Japan goes to the polls on Sunday. What is there to know?
1. What are the Japanese voting for?
Japanese voters are voting for all 465 seats in the country’s House of Representatives. This will decide the country’s prime minister and cabinet.
2. What’s the voting system?
Representatives to the House are elected via a mixed-member proportional voting system. There are 289 single member constituencies, as well as 11 proportional districts.
3. How much?!
Campaigns can be expensive, but the initial cost of running in the UK is a mere £500 deposit. While that is still a significant barrier to entry for many, the cost in Japan is much, much steeper. According to the Tokyo Review, it costs a deposit of 6 million yen to stand for the proportional list and 3 million to run in a FPTP seat.
That’s £40,000 and £20,000 respectively in GBP.
4. What the main parties in Japan?
- The centre-right Liberal Democratic Party (LDP) has dominated Japanese politics since after the Second World War. The party has been in power since 2012 following a brief three-year-rule period in opposition. The LDP currently has 290 representatives in the House.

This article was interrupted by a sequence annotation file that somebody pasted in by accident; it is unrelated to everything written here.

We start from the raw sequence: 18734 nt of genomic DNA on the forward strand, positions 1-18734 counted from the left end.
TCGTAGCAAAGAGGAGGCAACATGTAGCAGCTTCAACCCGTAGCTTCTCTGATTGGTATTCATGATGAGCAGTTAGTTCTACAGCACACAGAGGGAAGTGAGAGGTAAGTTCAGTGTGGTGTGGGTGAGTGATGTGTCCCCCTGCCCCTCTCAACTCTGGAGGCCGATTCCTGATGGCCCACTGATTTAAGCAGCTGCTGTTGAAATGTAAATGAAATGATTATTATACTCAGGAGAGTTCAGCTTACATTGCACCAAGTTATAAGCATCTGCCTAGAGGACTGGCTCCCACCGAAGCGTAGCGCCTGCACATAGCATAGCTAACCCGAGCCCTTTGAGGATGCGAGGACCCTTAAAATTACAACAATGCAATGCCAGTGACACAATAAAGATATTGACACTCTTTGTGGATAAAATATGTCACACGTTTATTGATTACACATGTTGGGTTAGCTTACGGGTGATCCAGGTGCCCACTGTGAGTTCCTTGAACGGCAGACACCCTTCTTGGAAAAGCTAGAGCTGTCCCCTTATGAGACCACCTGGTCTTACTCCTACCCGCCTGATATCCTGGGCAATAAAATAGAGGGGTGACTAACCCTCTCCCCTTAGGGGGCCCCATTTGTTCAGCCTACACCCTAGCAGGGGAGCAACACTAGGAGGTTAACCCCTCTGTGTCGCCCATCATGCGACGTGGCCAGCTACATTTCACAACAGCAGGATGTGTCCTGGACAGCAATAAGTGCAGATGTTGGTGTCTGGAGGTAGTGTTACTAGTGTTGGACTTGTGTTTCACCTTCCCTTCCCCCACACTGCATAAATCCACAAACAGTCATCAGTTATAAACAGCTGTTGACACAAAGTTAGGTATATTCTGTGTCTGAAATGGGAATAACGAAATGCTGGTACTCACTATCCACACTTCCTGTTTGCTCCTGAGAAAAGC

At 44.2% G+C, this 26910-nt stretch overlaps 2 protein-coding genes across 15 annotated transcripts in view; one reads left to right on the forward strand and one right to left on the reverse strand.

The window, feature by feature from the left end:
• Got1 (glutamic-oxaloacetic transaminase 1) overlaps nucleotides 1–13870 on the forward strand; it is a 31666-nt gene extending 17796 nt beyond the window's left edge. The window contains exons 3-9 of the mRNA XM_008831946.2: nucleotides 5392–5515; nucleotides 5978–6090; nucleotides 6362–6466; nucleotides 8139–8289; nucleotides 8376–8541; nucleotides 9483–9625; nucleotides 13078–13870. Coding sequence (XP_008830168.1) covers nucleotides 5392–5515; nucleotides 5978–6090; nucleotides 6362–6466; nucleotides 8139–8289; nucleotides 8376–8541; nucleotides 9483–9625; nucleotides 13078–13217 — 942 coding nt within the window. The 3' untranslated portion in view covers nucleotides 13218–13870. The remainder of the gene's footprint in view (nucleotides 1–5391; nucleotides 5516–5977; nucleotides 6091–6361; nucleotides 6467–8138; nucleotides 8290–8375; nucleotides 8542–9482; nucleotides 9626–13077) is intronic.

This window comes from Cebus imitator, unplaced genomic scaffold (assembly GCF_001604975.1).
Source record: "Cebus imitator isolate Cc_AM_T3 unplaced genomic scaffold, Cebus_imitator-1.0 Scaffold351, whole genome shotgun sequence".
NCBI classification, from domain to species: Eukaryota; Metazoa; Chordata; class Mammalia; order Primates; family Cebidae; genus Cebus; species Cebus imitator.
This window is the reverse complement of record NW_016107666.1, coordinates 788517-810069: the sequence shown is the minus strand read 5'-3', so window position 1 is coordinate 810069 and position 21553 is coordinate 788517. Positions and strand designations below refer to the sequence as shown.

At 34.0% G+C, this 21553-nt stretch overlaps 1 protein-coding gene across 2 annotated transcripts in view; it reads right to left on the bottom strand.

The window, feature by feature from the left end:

- The Kibo No To Party is a conservative party led by the current governor of Tokyo, and are a brand new party.
- Komeito are a centre-right party, which currently has 34 seats, and currently govern with the LDP.
- The Communist Party.
- The Constitutional Democratic Party.
- The Nippon Ishin no Kai.
- The Social Democratic Party.
- The Japanese Kokoro.
5. What happened at the 2014 election?
In 2014, Japanese Prime Minister Shinzo Abe, who has ruled since the 2012 election, gained seats and votes in the House. The Democratic Party gained ground, but dissolved in 2016.
6. Why is the election happening?
According to the BBC, Abe called the election to stand strong against North Korea. The site also speculates that the election is an opportunity to take advantage of a feeble opposition.
7. What do the polls say about the election?
The polls indicate that Abe’s LDP is likely to remain the largest party in the House of Representatives. The latest Yomiuri Shimbun poll puts them on 33% of the vote.